Blodwell Hall 4938

Shropshire, England

Brief Description

The current Blodwell Hall was the service block of a much larger house and gardens of the early-18th century. The house and grounds are now mostly lost. Offa's Dyke runs through the property. A summerhouse of 1718 still stands.

History

The house and formal gardens at Blodwell hall were first constructed around 1700 by Sir John Bridgeman and his wife Ursula. A walled garden and other features appear in accounts of 1705-1715. The gardens and most of the original hall are now lost, and the site is currently a working dairy farm.

Detailed Description

The early-18th century garden was provided with a great range of plants and trees, some supplied by the gardens at Chirk and Halston. Plants introduced to the gardens include: yew (including a 'silver edged' variety), fir, spruse, laurel, mulberry, savin, and mezerion trees; striped and silver hollies; striped phillyrea; roses; and woodbines. The fruit garden contained walnut, peach, pear, apricot, and apple trees, sweet briars and goosebury bushes, and the vegetable garden featured Russian cabbages, cauliflowers, 'Hotspar' peas, carrots, and turnips (Stamper 1996, 27).
Features
  • Country House (featured building)
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  • Summerhouse
  • Description: A rusticated stone-faced summerhouse with elaborate central entryway, tympanum, and pediment.
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  • Garden Wall
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  • Steps
  • Description: Garden steps
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  • Mount
  • Description: Mount with summerhouse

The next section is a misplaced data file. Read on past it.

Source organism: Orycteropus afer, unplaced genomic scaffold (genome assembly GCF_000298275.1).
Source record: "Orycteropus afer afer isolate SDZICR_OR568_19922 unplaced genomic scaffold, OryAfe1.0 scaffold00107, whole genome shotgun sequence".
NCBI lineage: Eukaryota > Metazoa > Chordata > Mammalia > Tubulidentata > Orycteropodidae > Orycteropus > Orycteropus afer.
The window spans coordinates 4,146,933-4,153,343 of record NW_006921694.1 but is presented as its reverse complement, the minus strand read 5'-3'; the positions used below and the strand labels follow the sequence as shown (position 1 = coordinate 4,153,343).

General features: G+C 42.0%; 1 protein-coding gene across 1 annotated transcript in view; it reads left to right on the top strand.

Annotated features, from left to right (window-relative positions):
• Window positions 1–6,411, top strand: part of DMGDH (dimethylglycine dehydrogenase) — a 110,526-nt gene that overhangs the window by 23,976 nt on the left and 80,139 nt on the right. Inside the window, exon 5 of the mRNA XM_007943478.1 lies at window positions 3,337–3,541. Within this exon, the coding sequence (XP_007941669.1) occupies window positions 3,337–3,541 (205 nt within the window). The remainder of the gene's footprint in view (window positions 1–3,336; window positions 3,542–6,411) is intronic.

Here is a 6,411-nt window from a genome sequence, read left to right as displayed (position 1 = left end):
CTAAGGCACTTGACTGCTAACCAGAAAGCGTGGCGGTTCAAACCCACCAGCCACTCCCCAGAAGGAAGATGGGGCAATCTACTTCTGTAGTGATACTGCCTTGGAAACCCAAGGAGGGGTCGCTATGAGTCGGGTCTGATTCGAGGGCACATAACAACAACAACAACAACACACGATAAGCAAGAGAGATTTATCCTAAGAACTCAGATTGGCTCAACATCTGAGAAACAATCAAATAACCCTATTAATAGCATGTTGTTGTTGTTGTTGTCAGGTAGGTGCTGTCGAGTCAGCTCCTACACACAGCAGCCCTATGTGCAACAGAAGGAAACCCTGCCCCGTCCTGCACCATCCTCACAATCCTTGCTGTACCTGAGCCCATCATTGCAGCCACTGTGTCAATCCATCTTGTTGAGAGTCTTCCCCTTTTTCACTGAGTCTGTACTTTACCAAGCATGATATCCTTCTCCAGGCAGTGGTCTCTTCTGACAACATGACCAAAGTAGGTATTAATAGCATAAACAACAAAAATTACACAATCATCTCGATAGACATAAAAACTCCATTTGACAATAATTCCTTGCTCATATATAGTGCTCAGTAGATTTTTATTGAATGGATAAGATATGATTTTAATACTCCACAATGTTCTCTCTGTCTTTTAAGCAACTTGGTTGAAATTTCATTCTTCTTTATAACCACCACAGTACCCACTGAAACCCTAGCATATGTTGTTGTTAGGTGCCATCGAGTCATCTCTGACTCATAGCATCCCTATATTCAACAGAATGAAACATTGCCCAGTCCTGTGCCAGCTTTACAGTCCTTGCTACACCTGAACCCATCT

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  • Orchard
  • Description: Fruit trees planted along the mount wall
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  • Approach
  • Description: A 1.5 km long tree-lined walk or avenue, paved with spar, leading to the great forecourt gate.
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Authorities

Civil Parish

  • Llanyblodwel
History

Detailed History

The present day house at Blodwell Hall is said to be the service quarters of a much larger house, now demolished, belonging to Sir John Bridgeman and his wife Ursula. The Bridgemans designed the garden and built the house from around 1700, and lived there until John Bridgeman moved to Castle Bromwich on the death of his wife in 1720. Of the garden buildings, only a summerhouse of 1718 survives. The summerhouse is faced with rusticated stone, and its central entrance features an arch and pilasters, above which sits an elaborately carved tympanum decorated with a shield and garland. The gatepiers that marked the original entrance to the forecourt of the great house also survive (Reid 1980, 80).

Accounts of 1705-15 (Staffs. R.O., D1287/3/6B) throw some light on the gardens and their features. The accounts mention a garden wall (15 January 1705), stone pillars (20 December 1705), and garden steps (20 December 1705). Also of note are the mount, the mount wall, and flagging on the mount (13 July 1711), as well as fruit trees planted on the mount wall (24 January 1712).

After John Bridgeman's death in 1747, the hall was let out as a farmhouse, and the care of the gardens and buildings soon declined. Since 1999, the house has been in the hands of Roger and Wendy Taylor, and is currently in use as a dairy farm of over 300 Jersey cows.

Associated People

Just one person associated to Blodwell Hall

References

References